This process would be continued absent completion of any download sessions (No in decision block 310) and absent any new download sessions (No in decision block 320). However, if one of those download sessions were to complete (Yes in decision block act 310), then the download rate for one or more of the remaining sessions may be increased (act 311) to take advantage of the newly freed up bandwidth. Various examples of methods for adjusting other download rates of the remaining download sessions will be later described. The readjustment of the download speed may occur quite frequently since download sessions may be completed, and new download sessions may be started, relatively frequently. Thus, in each download session, the download speed may be adjusted dynamically and frequently as the server starts and stops other download sessions. The download speed might also be adjusted dynamically in response as the total available bandwidth for downloading is adjusted. This adjustment of the total available bandwidth might occur due to a configuration setting change provided by an administrator, or the server itself may decide that the total available bandwidth is to be increased or reduced in response to changing circumstances.
In the case in which the total available bandwidth remains constant, if a new download session is to be initiated (Yes in decision block 320), then the download rate for one or more of the preexisting sessions may be decreased (act 321) to make room for the bandwidth to be used by the new download session. In doing this, a certain minimum acceptable threshold for the download rate is maintained for each download session. Examples of methods for adjusting in this way will also be described in detail further below. If a new download session would require more bandwidth than the server can provide without reducing download rates below the minimum, then the new download request may simply fail, or perhaps be paused until enough bandwidth is freed up as other download sessions end.
Perhaps the minimum download rate is a function of only the nature of the digital resource itself For example, perhaps the download rate is a function of the file type of the digital resource and/or perhaps the size of the digital resource. In the specific example that will be described in further detail, the minimum download rate is specified by file type. However, there is no requirement as to how the minimum download rate is determined for a particular digital resource.
In this table 500, there are two ways to specify a minimum download rate. For those digital resources that do not have an encoded bit rate, the minimum download rate is specified directly. For instance, digital resources of type #1 have a minimum download rate of 300 kilobits per second (kbps), digital resources of type #3 have a minimum download rate of 3 megabits per second (Mbps), and digital resources of type #5 have a minimum download rate of 600 kbps.
For those digital resource types that have an encoded bit rate, the minimum download rate might alternatively be expressed in terms of a percentage of the encoded bit rate. For instance, in
Returning to the example, for digital resources of type #2 (e.g., a video file), the minimum download rate is 120 percent of the encoded bit rate. Even amongst video files of the same file extension, the encoded bit rate may differ from one file to another. If a video file were encoded with a 400 kbps bit rate, the minimum bit rate would thus be determined to be 480 kbps. If the video file were encoded with a 4 Mbps bit rate, the minimum bit rate would thus be determined to be 4.8 Mbps. Continuing the example, for digital resources of type #4 (e.g., an audio file), the minimum download rate is 110 percent of the encoded bit rate. Audio files even of the same file type may also be encoded at different bit rates from one file to another. If an audio file were encoded with a 48 kbps bit rate, the minimum bit rate would thus be determined to be 52.8 kbps. If an audio file were encoded with a 24 kbps bit rate, the minimum bit rate would thus be determined to be 26.4 kbps.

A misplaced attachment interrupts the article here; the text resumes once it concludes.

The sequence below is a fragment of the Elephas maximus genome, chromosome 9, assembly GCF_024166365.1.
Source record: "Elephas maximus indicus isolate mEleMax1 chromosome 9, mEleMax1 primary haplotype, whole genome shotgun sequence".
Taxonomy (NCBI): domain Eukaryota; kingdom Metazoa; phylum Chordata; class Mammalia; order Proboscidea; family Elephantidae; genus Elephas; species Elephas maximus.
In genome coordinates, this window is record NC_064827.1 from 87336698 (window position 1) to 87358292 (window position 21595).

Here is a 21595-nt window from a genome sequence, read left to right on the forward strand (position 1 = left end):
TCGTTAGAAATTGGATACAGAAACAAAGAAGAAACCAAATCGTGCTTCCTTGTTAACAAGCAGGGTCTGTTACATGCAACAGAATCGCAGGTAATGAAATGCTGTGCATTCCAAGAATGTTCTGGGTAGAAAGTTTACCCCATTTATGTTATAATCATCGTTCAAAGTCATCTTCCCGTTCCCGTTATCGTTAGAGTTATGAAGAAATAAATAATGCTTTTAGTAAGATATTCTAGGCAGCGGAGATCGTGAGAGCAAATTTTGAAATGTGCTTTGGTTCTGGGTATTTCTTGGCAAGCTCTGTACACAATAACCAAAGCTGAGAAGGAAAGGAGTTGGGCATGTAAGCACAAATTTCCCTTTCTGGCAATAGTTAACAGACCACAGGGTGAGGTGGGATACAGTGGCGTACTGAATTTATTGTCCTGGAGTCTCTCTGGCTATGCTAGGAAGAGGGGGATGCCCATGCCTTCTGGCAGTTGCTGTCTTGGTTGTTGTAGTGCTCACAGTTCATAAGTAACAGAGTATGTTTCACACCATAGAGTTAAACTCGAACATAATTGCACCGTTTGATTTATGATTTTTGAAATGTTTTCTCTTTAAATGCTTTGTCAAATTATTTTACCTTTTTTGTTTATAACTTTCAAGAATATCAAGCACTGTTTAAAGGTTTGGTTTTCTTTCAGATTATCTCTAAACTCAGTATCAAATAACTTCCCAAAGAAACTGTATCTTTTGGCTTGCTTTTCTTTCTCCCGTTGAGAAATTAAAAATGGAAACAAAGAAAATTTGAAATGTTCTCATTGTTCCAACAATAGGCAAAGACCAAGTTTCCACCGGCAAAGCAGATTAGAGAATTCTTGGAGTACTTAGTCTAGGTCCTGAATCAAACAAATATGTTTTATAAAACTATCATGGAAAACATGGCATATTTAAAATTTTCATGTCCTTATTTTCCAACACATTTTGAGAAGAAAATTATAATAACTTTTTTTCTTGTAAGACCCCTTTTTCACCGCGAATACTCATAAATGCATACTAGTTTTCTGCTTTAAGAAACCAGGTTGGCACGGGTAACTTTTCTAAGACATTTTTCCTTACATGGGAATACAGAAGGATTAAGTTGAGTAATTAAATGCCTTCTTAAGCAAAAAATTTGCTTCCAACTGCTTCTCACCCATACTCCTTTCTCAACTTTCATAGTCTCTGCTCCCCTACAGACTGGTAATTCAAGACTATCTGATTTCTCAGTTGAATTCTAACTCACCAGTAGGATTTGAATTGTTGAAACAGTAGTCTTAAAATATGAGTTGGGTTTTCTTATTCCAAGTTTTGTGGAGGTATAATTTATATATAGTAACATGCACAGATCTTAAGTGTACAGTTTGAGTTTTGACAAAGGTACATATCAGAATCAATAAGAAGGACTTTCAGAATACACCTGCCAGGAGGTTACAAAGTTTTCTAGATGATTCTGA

In the embodiment just described, this minimum rate is a function of the digital resource itself In other embodiments, this minimum rate is also a function of the particular client. For instance, a client that has a higher download priority may be granted a higher minimum download rate than another client that has a lower download priority.
In this description and in the claims, the term “total available server bandwidth” is defined as the server bandwidth that has been allocated for use using the principles described herein to download digital resources subject to the download manager that dynamically adjusts the target download rate. The term is not meant strictly to reference the actual physical bandwidth that the server is capable of providing. In some cases, however, those terms might be equal if all of the physical server bandwidth is allocated to the download manager to dynamically download digital resource files.
The calculated target download rate might also be a function of one or more parameters of the particular digital resource itself For instance, the calculated download rate may be a function of the file type or size of the digital resource. The calculated target download rate may also be a function of the current state of other download sessions currently already in progress. In one embodiment, the calculated target download rate is a function of the minimum download rate for the particular resource. For instance, the calculated target download rate may be proportional to the minimum download rate for the particular resource.